Bodycam: Denver Police Stop Man Armed with Rifle, 400 Rounds of Ammo

Nov. 30, 2023
Denver police investigators haven't determined if a man had a plan when he abandoned his vehicle in the street and walked with an AK-47 semi-automatic rifle and 14 magazines of ammunition.

By Katie Langford

Source The Denver Post

DENVER — The man shot and killed by Denver police on Nov. 20 after chasing people in Commons Park with an AK-47 semi-automatic rifle and shooting at officers had more than 400 rounds of ammunition on him, Denver Police Department officials said Wednesday.

Investigators have not determined if 42-year-old Joshua Mitchell had a plan when he abandoned his vehicle in the street and walked a mile to Commons Park while carrying an AK-47 semi-automatic rifle and 14 magazines of ammunition covered by a blanket, Cmdr. Matt Clark said in a Wednesday news conference about the investigation.

The department is still working to get information from Mitchell’s cell phone and social media accounts, Clark said.

Police initially responded to reports of a man with a rifle yelling at a group of people and chasing people near 16th and Platte streets at 3:40 p.m. on Nov. 20.

Officers located the man, later identified by the Denver Office of the Medical Examiner as Mitchell, sitting on a bench in the west side of the park with a rifle, Clark said. Officers did not immediately approach Mitchell because he was armed.

Responding officers parked two police vehicles approximately 130 feet from Mitchell, one on the west side of a hill in the center of the park and one on a path to the south of the bench, Clark said.

Mitchell was sitting on the bench when he raised the rifle toward the officer on the hill, who commanded him to drop it before Mitchell started shooting. The officer on the hill and the officer to the south both returned fire.

Police did not hear Mitchell say anything before he began shooting, Clark said. No officers were injured, though a bullet struck a police vehicle.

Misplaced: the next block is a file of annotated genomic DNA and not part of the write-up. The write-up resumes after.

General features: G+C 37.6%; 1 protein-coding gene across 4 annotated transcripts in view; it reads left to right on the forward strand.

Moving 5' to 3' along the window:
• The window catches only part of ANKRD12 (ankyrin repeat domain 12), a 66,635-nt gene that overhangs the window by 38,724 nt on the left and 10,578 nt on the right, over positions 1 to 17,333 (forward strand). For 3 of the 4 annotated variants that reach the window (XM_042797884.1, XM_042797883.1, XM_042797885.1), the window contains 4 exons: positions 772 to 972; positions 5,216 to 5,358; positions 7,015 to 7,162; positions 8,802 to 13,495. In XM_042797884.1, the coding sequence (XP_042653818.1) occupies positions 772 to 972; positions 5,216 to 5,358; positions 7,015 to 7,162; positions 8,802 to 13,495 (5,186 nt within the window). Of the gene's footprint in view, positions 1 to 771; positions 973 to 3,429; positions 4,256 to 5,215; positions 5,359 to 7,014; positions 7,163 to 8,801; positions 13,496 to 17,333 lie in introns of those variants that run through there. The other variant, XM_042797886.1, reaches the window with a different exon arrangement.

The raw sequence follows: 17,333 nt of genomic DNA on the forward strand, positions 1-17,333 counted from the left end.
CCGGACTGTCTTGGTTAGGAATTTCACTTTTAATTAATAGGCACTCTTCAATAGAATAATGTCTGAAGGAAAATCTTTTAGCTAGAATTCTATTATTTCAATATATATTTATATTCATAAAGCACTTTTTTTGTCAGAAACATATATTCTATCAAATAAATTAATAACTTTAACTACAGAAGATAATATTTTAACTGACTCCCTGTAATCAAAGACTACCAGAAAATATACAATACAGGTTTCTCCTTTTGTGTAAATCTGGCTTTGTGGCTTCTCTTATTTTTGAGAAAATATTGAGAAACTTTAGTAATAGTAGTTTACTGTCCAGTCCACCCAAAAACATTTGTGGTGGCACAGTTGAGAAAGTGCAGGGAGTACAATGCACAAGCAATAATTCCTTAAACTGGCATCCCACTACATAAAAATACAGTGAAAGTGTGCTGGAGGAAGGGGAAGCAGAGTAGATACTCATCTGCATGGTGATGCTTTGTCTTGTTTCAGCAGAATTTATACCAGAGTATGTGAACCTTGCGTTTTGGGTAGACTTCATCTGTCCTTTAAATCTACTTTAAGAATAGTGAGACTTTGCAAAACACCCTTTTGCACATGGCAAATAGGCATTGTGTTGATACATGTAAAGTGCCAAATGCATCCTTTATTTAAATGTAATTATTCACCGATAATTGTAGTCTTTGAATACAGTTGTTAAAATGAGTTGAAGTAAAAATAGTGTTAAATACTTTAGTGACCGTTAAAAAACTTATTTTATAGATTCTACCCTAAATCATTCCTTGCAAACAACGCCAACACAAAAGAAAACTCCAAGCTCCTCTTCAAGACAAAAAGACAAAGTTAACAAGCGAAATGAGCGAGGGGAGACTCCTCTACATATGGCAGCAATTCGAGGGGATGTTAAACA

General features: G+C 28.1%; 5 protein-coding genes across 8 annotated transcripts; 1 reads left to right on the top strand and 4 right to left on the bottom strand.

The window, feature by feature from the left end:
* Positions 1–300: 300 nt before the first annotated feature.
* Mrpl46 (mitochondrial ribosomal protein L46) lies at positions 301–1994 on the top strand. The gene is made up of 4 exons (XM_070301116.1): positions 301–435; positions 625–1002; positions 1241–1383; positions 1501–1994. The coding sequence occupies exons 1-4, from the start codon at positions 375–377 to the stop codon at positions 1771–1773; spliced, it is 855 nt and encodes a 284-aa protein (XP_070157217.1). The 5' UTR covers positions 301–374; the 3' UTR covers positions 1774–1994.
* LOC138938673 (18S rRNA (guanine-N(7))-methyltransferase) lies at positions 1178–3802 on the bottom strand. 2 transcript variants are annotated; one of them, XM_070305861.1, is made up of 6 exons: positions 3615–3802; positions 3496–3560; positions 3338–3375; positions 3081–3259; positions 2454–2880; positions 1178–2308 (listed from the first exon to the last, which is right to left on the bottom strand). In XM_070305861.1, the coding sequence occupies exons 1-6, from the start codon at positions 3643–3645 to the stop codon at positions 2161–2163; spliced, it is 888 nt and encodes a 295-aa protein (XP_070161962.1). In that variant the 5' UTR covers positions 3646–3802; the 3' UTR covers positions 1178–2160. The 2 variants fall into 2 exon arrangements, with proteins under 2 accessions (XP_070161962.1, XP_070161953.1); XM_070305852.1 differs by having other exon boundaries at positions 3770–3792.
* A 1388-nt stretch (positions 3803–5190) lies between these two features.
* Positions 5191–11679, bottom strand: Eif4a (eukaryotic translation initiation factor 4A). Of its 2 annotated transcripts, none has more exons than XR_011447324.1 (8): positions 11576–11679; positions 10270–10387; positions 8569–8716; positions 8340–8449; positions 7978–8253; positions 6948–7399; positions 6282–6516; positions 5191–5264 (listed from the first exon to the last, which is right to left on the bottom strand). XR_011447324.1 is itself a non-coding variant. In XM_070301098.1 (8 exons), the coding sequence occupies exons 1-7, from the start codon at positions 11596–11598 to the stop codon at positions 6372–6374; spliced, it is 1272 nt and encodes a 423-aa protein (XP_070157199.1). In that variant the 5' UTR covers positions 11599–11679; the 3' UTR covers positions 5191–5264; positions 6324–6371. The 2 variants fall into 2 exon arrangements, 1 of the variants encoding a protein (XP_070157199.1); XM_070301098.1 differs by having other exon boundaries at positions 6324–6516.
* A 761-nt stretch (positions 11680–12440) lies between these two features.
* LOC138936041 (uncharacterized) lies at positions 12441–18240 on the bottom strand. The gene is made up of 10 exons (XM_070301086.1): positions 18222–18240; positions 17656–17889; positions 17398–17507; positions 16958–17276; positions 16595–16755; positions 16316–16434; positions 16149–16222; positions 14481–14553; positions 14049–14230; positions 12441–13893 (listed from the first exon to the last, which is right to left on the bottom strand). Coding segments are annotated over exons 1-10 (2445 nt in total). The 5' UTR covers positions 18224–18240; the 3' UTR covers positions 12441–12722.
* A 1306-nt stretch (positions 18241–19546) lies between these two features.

Body-worn camera footage shows both officers told Mitchell to drop his weapon twice before Mitchell began shooting. He started shooting approximately 15 seconds after the officer on the hill exited his vehicle.

The two officers fired seven rounds during the shooting, Clark said. Police approached him after it appeared he had dropped the rifle to see if they could provide medical aid. Mitchell was pronounced dead by paramedics at the scene.

Police Chief Ron Thomas said officers may have prevented a greater tragedy from occurring that day.

“I want to acknowledge that any time a life is lost it’s certainly a tragedy and I don’t want us to lose sight of that today,” Thomas said. “I do think there’s evidence to suggest that had the officers not taken the actions that they took that there could have been an even greater tragedy given some of the things that we’ve discovered in our investigation.”

Police recovered an AK-47 semi-automatic rifle and a magazine with 33 rounds from Mitchell, which is a larger capacity than permitted by state law.

Mitchell fired the gun five times at police, and bullets struck a building at 1700 Bassett St. People inside reported damage to exterior windows and the inside of two units, Clark said. No one was injured, and it does not appear Mitchell fired the gun before shooting at police.

Mitchell was wearing a tactical vest with no ballistic protection that was loaded with eight magazines of ammunition. An additional five magazines were in a bag next to him, Clark said, and police found another 50 rounds of ammunition in his car.

The preliminary investigation shows Mitchell arrived at a home in northwest Denver where he sometimes stayed earlier in the day, and one of the residents told him to leave because he was intoxicated, Clark said.

Mitchell left the home around 2:40 p.m. and was later involved in a hit-and-run in the 3100 block of West 37th Avenue, where he struck an occupied vehicle and a parked vehicle before driving away.

His car was found inoperable and blocking traffic, likely from the crash, near 33rd Avenue and Clay Street at 3:25 p.m., Clark said. Investigators believe Mitchell walked a mile to Commons Park with a blanket covering the rifle, though his exact path is not clear.

Investigators are waiting for the results of a firearm trace to determine how Mitchell obtained the rifle, Clark said, though it appears it is from out of state and was not reported stolen.

The officers who shot Mitchell will be placed on modified duty while they complete a department reintegration program. One of the officers was involved in a police shooting in 2019, Clark said, and the second has not been involved in a police shooting before the Nov. 20 shooting.

Investigators are still looking to speak with witnesses who may have interacted with Mitchell before the shooting occurred, Clark said.

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